Christmas was injured "down range," the term used here by military personnel for Afghanistan. He didn't want to get into how he was hurt or the extent of his injuries. All he knew was that he was going home to the United States. He wasn't happy.
"It's tough to leave this team here," he said. "I'm disappointed."
His reaction left the three Spartans stunned. Christmas told them that he wanted to conclude the mission with his team, not leaving anyone behind or letting them fend for themselves.
The story resonated.
And this was Day 1 in Germany.
There is a different feel in the hours after Michigan State and Connecticut landed in Frankfurt and made the 90-minute drive to Ramstein Air Base, the largest concentration of American military personnel in Europe.
The celebratory nature of last season's inaugural military game on the USS Carl Vinson off Coronado Island in San Diego's harbor is gone. That game -- including the arrival of President Barack Obama and first lady Michelle Obama -- was an event.
This game, this trip, has had a sobering effect on the two teams involved.
"It hit me," said Izzo. "He wants to be with his team. We talk about sacrifice in sports, but this is the ultimate sacrifice."
The two teams spent the first few hours Wednesday on the ground touring the medical facilities at Ramstein and Landstuhl to fully grasp the importance of the work.
Flight commander Maj. Maria-Elena Coppola gave a tutorial to the two teams in separate classroom sessions Wednesday. She went into great detail on how this base is essentially the way station from the theater of war -- much earlier in the decade in Iraq, for much of the past five years in Afghanistan and at times in North Africa -- before the injured can be transported home or back into the field.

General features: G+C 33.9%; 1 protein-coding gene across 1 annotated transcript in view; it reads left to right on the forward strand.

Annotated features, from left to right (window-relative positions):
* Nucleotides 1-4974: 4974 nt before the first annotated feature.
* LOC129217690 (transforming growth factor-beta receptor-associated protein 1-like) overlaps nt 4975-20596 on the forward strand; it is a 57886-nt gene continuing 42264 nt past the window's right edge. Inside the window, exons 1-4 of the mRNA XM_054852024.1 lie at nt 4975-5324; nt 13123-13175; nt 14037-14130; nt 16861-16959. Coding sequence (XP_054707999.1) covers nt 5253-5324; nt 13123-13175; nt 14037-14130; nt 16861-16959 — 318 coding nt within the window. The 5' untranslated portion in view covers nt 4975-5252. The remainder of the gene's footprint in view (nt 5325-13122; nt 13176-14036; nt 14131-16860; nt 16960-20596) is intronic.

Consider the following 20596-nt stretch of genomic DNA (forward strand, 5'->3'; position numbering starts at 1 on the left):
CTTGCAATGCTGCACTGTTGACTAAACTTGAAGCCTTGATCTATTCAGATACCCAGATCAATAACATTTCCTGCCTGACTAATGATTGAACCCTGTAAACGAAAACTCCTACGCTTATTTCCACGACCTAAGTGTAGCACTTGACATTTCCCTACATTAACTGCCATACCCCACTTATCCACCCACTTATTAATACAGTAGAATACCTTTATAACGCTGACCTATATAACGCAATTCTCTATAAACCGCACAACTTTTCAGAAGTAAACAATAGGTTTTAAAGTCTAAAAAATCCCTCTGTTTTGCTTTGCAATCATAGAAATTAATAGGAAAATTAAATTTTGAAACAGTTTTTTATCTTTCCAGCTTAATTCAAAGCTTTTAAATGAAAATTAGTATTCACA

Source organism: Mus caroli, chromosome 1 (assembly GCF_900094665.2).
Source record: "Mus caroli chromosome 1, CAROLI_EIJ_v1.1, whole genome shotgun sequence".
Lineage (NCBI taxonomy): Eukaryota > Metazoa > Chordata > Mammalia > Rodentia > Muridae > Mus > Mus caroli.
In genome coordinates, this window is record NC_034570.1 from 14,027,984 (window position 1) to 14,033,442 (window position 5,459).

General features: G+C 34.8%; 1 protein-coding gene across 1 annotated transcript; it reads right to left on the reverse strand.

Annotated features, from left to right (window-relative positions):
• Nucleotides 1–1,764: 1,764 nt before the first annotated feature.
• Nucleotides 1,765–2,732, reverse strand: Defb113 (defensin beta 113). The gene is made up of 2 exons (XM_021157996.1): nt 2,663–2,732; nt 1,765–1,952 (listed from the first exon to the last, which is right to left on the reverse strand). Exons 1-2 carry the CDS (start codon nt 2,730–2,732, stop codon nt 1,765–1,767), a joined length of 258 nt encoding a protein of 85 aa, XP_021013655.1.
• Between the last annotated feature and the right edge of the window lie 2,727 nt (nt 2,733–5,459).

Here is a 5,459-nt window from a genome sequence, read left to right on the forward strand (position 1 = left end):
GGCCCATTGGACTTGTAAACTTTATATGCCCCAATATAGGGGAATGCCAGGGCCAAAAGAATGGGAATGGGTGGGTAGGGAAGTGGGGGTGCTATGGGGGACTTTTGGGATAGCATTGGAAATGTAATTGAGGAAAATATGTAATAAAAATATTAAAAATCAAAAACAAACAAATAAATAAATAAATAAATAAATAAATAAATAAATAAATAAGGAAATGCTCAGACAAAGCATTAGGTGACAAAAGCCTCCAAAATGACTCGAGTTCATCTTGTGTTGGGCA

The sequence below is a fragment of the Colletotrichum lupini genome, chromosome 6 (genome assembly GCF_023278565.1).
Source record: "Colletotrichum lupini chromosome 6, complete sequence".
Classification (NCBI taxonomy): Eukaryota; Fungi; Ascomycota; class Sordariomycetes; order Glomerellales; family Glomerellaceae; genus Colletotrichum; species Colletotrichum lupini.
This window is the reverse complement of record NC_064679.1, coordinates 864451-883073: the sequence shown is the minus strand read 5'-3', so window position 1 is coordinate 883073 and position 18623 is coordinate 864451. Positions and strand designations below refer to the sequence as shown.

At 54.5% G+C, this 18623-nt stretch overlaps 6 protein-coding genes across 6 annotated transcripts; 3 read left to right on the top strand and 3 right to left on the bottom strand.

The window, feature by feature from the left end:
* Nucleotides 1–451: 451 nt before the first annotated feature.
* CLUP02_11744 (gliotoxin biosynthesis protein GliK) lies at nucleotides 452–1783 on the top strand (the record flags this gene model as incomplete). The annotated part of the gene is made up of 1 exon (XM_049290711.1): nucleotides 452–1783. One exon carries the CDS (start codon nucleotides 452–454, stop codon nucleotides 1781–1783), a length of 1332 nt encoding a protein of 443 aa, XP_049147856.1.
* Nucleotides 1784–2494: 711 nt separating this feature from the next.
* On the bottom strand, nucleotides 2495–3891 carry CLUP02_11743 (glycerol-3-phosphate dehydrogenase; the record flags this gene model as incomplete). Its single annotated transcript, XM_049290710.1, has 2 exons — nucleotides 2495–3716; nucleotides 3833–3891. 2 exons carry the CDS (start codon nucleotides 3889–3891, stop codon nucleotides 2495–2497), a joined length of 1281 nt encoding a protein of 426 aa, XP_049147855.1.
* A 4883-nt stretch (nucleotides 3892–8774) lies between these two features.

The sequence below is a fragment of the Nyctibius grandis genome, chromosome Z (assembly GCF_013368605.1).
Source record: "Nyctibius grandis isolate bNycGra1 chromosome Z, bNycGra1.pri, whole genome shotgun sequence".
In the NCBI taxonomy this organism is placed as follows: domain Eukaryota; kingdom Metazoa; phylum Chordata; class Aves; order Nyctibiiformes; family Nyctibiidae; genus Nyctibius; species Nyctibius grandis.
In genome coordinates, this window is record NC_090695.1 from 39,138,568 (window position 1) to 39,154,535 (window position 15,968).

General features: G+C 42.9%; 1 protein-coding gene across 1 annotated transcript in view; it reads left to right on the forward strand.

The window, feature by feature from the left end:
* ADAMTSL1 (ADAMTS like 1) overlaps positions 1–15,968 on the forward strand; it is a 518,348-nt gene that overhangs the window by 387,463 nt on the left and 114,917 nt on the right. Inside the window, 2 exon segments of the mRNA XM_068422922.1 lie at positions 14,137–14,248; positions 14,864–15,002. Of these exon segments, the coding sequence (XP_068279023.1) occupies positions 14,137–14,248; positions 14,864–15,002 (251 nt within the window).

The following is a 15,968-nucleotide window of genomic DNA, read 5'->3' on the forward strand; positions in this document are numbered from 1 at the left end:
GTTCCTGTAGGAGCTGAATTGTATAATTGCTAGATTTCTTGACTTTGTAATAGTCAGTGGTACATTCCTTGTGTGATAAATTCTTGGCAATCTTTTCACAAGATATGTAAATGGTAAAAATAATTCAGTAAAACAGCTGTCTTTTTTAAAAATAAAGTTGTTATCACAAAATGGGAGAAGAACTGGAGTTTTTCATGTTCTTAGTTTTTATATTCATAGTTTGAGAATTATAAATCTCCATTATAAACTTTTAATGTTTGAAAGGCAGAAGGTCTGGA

The injured are evacuated from the field to Ramstein, transported on gutted-out school buses and lined up -- literally stacked two in a row -- for transport to Landstuhl's hospital. Nurses, medics and doctors get the patients to the hospital in a glorified taxi service.
Coppola said at its height there were 1,500 to 1,700 patients a month coming through the hospital. Now the numbers have been cut down to roughly 600. The average number of battle injuries is 20 to 22 percent. Other injuries can be sports-related on the base or injuries in the field that aren't combat-related but, instead, could be a result of the conditions.
One female officer the players met Wednesday fell out of a makeshift bunk in the field and broke her back. Officials said she was a bit ashamed of her injury, but no one treated her differently. The players were thankful for her service. She, in turn, was extremely appreciative of their visit.
While seated in a small lecture room, Michigan State assistant coach Mike Garland asked what the average age of those here was. Coppola's response: 20-21. Garland said that was the same age as his players.
Nix said being a college student protects the players from feeling any sense of war. Here they don't see combat. But the visuals at the hospital and the words from the officers of what it means can penetrate.